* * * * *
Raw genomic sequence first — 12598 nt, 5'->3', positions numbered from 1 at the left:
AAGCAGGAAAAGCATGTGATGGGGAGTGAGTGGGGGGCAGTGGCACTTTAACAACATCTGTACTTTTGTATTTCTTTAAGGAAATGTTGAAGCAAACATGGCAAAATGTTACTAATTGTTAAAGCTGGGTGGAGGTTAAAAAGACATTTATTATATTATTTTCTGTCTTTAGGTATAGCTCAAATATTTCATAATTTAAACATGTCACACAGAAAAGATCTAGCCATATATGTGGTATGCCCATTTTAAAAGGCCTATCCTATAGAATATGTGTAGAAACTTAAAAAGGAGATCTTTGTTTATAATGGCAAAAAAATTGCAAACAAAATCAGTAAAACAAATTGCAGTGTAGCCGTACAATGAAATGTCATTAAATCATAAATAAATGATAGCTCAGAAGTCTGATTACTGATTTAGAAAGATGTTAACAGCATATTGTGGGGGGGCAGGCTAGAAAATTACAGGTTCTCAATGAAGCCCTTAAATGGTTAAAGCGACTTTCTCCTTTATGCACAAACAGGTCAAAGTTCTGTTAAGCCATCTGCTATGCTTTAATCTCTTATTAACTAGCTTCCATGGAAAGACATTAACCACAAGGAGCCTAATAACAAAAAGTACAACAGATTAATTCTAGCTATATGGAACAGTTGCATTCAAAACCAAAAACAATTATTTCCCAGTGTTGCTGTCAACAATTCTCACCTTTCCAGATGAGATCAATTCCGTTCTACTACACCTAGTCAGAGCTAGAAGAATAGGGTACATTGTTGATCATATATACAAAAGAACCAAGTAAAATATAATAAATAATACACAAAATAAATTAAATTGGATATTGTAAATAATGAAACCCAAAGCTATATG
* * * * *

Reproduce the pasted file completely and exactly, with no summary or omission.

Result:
Raw genomic sequence first — 12598 nt, 5'->3', positions numbered from 1 at the left:
AAGCAGGAAAAGCATGTGATGGGGAGTGAGTGGGGGGCAGTGGCACTTTAACAACATCTGTACTTTTGTATTTCTTTAAGGAAATGTTGAAGCAAACATGGCAAAATGTTACTAATTGTTAAAGCTGGGTGGAGGTTAAAAAGACATTTATTATATTATTTTCTGTCTTTAGGTATAGCTCAAATATTTCATAATTTAAACATGTCACACAGAAAAGATCTAGCCATATATGTGGTATGCCCATTTTAAAAGGCCTATCCTATAGAATATGTGTAGAAACTTAAAAAGGAGATCTTTGTTTATAATGGCAAAAAAATTGCAAACAAAATCAGTAAAACAAATTGCAGTGTAGCCGTACAATGAAATGTCATTAAATCATAAATAAATGATAGCTCAGAAGTCTGATTACTGATTTAGAAAGATGTTAACAGCATATTGTGGGGGGGCAGGCTAGAAAATTACAGGTTCTCAATGAAGCCCTTAAATGGTTAAAGCGACTTTCTCCTTTATGCACAAACAGGTCAAAGTTCTGTTAAGCCATCTGCTATGCTTTAATCTCTTATTAACTAGCTTCCATGGAAAGACATTAACCACAAGGAGCCTAATAACAAAAAGTACAACAGATTAATTCTAGCTATATGGAACAGTTGCATTCAAAACCAAAAACAATTATTTCCCAGTGTTGCTGTCAACAATTCTCACCTTTCCAGATGAGATCAATTCCGTTCTACTACACCTAGTCAGAGCTAGAAGAATAGGGTACATTGTTGATCATATATACAAAAGAACCAAGTAAAATATAATAAATAATACACAAAATAAATTAAATTGGATATTGTAAATAATGAAACCCAAAGCTATATG